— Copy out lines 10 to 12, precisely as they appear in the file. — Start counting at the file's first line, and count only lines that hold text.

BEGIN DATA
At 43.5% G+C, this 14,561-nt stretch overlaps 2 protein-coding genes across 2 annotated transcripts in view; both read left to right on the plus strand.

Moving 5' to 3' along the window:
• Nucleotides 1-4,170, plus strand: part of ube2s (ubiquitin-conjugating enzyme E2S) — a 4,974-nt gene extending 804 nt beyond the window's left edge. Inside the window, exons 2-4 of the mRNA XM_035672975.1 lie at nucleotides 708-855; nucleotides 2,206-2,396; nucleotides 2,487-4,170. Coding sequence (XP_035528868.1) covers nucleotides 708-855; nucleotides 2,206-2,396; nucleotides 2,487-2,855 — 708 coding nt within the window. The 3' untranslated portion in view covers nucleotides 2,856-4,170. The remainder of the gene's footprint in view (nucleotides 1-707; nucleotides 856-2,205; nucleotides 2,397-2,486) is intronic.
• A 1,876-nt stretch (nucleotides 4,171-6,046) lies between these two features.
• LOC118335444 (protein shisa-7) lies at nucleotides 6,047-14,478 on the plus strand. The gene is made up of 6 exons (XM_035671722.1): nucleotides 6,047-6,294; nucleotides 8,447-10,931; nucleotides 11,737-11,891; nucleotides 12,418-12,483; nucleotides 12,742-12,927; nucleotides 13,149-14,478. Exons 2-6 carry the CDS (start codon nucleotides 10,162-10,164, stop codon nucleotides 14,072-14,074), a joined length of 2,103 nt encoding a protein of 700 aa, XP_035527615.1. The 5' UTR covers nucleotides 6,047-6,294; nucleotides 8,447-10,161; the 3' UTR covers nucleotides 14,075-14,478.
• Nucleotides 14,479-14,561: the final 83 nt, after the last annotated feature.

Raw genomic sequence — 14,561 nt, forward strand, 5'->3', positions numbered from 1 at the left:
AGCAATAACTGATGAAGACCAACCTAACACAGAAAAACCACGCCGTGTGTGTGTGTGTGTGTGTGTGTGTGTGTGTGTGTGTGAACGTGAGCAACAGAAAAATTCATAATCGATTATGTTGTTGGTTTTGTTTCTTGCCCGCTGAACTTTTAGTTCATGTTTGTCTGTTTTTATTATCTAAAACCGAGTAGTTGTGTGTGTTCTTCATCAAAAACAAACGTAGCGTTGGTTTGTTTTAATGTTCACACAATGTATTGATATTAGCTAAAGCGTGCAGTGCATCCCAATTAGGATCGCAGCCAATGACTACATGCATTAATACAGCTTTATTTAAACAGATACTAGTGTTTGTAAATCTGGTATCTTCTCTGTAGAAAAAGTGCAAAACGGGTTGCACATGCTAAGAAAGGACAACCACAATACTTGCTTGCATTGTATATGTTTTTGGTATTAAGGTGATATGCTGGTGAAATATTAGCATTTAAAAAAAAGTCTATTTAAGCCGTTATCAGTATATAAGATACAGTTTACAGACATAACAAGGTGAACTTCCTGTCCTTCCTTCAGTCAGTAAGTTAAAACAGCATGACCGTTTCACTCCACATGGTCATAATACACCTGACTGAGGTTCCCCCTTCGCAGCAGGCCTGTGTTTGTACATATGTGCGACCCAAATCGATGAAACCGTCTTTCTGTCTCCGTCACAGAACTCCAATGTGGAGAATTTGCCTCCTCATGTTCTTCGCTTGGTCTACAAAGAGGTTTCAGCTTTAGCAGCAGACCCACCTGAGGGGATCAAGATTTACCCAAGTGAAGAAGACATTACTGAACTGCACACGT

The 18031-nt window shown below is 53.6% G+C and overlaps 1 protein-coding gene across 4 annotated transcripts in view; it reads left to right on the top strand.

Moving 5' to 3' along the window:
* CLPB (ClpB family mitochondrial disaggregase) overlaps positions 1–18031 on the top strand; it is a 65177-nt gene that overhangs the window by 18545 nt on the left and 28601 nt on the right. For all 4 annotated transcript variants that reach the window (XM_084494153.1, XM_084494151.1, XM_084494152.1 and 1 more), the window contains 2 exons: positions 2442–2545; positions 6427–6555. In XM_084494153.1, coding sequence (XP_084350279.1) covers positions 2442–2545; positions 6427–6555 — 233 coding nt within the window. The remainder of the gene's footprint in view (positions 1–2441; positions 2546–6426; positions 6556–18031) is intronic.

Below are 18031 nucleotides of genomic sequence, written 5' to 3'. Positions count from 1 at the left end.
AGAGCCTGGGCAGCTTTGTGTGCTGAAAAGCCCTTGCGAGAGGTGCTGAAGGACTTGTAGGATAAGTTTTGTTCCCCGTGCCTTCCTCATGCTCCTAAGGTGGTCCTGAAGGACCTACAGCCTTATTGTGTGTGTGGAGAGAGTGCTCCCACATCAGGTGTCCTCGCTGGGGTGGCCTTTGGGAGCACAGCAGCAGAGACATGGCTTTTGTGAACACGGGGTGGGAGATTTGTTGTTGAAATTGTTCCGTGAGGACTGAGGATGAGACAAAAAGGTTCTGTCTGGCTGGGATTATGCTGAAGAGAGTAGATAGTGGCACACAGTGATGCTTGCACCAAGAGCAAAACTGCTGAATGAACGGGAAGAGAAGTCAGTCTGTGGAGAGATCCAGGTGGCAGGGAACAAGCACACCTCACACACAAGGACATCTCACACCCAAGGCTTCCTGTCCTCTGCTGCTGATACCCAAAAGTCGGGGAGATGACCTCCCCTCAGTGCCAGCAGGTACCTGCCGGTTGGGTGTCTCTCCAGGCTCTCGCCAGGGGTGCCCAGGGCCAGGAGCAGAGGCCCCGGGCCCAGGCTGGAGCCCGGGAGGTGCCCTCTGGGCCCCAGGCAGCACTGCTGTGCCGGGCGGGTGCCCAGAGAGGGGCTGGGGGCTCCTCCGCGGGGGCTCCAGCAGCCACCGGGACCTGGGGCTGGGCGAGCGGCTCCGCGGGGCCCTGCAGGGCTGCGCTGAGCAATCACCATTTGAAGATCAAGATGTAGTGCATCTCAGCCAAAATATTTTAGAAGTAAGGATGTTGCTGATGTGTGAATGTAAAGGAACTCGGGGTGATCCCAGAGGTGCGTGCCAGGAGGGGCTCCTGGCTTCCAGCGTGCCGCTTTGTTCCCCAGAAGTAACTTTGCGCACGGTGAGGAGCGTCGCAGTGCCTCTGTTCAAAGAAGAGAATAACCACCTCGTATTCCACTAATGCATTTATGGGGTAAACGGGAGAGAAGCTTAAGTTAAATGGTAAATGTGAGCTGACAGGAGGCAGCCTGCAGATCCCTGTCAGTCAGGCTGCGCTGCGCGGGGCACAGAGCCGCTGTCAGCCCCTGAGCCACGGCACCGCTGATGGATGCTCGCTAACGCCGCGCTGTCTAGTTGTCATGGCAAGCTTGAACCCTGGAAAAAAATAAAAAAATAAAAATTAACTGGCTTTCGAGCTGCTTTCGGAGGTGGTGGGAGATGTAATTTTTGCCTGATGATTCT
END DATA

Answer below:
Moving 5' to 3' along the window:
* CLPB (ClpB family mitochondrial disaggregase) overlaps positions 1–18031 on the top strand; it is a 65177-nt gene that overhangs the window by 18545 nt on the left and 28601 nt on the right. For all 4 annotated transcript variants that reach the window (XM_084494153.1, XM_084494151.1, XM_084494152.1 and 1 more), the window contains 2 exons: positions 2442–2545; positions 6427–6555. In XM_084494153.1, coding sequence (XP_084350279.1) covers positions 2442–2545; positions 6427–6555 — 233 coding nt within the window. The remainder of the gene's footprint in view (positions 1–2441; positions 2546–6426; positions 6556–18031) is intronic.

Below are 18031 nucleotides of genomic sequence, written 5' to 3'. Positions count from 1 at the left end.